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April 18, 2015

April 18, 2015

Posted by **xxCeLoL** on Monday, November 26, 2007 at 7:00am.

Hope ya'll can help out.

1) for F(X) = 6x - 2x^2

Find the gradient of the chord joining the point where the X coorinates are 1 and (1+h) respectively.

b) hence find the gradient at x=1

2) Find the Coordinates of the point on the curve Y=1/2x^3 - 3/2x^2 +2x +1

at which the tangent:

a) is parallel to the X axis

b) makes an angle with the x axis whose tangent is 2

c) is parallel to y - 6x - 1 = 0

3) Find the equation of the tangent and normal to y= SQUARE-ROOT(x) at the point where X= 4

4) Find the equations of the tangents to

Y = 1/3x^3 - x^2 - x + 1

At the points where the tangent is parallel to Y - 7x = 5

5) Find dy/dx for y^3 - xy + 7 = 8

find the gradient when X = 0

I know this is quite a few questions.

I've missed out on so much from maths I don't understand A LOT of these questions. So any help in advance (even 1 question) will be MUCH appreciated!!!

- Calculus - Maths -
**Michael**, Monday, November 26, 2007 at 7:07am5) You'll have to implicitly differentiate y with respect to x. That means differentiate x normally and apply the chain rule when you differentiate y. Don't forget the product rule with the x*y. I don't know about the gradient part.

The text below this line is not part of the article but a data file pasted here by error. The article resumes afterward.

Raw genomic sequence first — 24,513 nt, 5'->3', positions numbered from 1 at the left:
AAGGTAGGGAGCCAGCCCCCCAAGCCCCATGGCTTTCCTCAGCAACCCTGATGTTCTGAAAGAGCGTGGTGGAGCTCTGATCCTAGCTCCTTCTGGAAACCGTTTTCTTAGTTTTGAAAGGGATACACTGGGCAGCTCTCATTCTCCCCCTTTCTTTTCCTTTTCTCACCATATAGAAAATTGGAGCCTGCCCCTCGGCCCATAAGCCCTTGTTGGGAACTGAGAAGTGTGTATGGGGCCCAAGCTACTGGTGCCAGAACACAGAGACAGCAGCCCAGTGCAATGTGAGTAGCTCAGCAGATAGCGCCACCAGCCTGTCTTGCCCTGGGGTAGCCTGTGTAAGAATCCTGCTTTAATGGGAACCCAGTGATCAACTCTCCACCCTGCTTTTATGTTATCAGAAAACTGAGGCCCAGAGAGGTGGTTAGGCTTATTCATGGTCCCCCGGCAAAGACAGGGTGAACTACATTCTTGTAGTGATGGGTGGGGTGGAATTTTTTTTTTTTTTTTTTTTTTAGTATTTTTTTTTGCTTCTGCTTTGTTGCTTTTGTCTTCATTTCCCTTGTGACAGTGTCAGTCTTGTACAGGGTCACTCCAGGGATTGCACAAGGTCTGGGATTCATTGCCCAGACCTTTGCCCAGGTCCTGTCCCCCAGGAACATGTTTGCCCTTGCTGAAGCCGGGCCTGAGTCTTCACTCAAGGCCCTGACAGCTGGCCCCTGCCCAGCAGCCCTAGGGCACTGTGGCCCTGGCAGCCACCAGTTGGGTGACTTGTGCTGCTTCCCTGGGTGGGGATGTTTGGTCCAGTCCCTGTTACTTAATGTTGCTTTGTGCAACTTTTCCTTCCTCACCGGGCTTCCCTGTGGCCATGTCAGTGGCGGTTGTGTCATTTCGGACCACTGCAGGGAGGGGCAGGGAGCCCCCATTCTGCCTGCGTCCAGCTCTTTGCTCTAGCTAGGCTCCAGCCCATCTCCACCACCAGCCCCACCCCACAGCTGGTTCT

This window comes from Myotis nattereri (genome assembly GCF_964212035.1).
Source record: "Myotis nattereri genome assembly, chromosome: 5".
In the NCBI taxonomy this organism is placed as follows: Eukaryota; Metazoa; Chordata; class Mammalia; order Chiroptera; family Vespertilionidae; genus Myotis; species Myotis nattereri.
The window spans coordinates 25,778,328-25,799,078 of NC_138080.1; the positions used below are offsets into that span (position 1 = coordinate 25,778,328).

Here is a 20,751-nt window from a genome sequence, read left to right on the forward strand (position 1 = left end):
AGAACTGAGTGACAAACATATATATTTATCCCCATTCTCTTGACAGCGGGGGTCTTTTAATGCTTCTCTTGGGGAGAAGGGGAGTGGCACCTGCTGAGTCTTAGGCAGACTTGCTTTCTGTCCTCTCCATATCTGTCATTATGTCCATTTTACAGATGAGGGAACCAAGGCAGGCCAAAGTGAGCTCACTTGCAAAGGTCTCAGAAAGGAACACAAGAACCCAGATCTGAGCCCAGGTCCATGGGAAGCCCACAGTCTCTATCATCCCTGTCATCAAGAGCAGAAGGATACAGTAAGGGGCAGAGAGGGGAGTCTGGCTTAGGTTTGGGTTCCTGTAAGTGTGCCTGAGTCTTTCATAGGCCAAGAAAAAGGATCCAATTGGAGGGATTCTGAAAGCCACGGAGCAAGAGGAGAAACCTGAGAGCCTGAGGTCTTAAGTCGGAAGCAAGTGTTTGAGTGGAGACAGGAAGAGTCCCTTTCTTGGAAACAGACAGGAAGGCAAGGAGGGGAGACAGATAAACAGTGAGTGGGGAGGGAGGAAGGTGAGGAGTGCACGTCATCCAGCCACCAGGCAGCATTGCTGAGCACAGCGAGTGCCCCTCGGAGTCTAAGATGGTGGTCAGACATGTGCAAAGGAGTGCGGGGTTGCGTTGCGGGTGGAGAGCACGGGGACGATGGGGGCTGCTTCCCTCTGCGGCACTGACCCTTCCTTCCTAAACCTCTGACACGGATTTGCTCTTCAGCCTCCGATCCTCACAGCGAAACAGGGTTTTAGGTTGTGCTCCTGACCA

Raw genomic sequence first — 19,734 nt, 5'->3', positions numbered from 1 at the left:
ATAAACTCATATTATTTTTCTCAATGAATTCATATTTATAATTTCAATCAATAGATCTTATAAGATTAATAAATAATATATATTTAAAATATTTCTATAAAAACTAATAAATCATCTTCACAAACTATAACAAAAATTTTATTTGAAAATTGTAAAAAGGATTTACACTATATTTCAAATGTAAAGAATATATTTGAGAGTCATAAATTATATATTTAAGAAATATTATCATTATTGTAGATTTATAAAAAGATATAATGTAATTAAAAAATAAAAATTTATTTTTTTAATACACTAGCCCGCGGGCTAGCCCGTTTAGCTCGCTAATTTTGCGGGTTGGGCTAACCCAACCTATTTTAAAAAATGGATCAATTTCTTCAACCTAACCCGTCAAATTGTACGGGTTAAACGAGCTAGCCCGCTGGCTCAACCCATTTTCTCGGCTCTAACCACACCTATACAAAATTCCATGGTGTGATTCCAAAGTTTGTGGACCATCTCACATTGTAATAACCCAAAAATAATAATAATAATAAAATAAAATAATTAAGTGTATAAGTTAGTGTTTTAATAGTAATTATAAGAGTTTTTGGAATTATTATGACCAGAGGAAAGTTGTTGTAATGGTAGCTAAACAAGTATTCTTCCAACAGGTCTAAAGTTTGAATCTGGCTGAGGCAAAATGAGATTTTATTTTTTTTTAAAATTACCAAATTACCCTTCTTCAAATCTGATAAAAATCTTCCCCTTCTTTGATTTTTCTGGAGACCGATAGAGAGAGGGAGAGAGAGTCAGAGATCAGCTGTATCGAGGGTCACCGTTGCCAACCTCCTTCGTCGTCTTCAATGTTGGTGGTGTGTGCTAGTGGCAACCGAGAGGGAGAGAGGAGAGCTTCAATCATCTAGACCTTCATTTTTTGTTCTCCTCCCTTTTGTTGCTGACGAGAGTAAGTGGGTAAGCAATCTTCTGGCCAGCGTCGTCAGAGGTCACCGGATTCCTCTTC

4) Find y' by differentiating. Find your slope from y - 7x = 5. (Parallel lines have equal slopes.)

3) Find the derivative. Evaluate the derivative at the given point, x=4. Solve for b (in y = mx+b).

2) Start by differentiating.

1) I don't know anything about gradients.

Work with those hints and see what you get. I can help you where you get stuck.

- Calculus - Maths -
**xxCeLoL**, Monday, November 26, 2007 at 7:14amI just looked up the quotient, product and product rule.

I'm screwed i cant remember all those for my test.!

- Calculus - Maths -
**Michael**, Monday, November 26, 2007 at 7:33amYes, you can...

The product rule is "first, derivative of the second + second, derivative of the first."

The quotient rule is "bottom, derivative of the top minus top, derivative of the bottom all over the bottom squared."

(The commas are multiplication.) Say those statements in your head every time you differentiate using the quotient or product rule.

- Calculus - Maths -
- Calculus - Maths -
**xxCeLoL**, Monday, November 26, 2007 at 7:50amCan i please get an elaboration of the questions.

- Calculus - Maths -
**Michael**, Monday, November 26, 2007 at 7:53amI can't do them for you. You can work on them and let us know where you're having difficulties understanding.

(I have to go now, so maybe someone else will take over.)

- Calculus - Maths -
- Calculus - Maths -
**bobpursley**, Monday, November 26, 2007 at 7:59amA gradient is the first derivative with respect to direcion, in this case, x.

Example: Temperature gradient.

dTemp/dx is the temperature gradient in the direction of x.

dTemp/dy is the termperature gradient in the direction of y.

Gradients are normally vectors.

- Calculus - Maths -
**xxCeLoL**, Monday, November 26, 2007 at 9:42pmthanks

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